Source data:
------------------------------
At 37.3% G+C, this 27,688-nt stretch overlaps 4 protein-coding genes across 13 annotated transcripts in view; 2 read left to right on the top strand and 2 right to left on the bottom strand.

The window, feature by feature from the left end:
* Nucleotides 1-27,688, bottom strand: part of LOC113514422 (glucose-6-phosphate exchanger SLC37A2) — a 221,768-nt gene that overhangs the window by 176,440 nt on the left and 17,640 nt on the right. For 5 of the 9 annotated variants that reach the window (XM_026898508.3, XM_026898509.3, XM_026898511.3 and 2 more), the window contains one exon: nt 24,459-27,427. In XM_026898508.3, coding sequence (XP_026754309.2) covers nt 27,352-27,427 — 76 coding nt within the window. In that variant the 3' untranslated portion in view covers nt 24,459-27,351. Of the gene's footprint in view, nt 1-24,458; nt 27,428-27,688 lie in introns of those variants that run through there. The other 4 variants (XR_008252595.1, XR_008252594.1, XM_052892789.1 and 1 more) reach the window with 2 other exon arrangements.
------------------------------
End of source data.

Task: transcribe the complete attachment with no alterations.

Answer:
At 37.3% G+C, this 27,688-nt stretch overlaps 4 protein-coding genes across 13 annotated transcripts in view; 2 read left to right on the top strand and 2 right to left on the bottom strand.

The window, feature by feature from the left end:
* Nucleotides 1-27,688, bottom strand: part of LOC113514422 (glucose-6-phosphate exchanger SLC37A2) — a 221,768-nt gene that overhangs the window by 176,440 nt on the left and 17,640 nt on the right. For 5 of the 9 annotated variants that reach the window (XM_026898508.3, XM_026898509.3, XM_026898511.3 and 2 more), the window contains one exon: nt 24,459-27,427. In XM_026898508.3, coding sequence (XP_026754309.2) covers nt 27,352-27,427 — 76 coding nt within the window. In that variant the 3' untranslated portion in view covers nt 24,459-27,351. Of the gene's footprint in view, nt 1-24,458; nt 27,428-27,688 lie in introns of those variants that run through there. The other 4 variants (XR_008252595.1, XR_008252594.1, XM_052892789.1 and 1 more) reach the window with 2 other exon arrangements.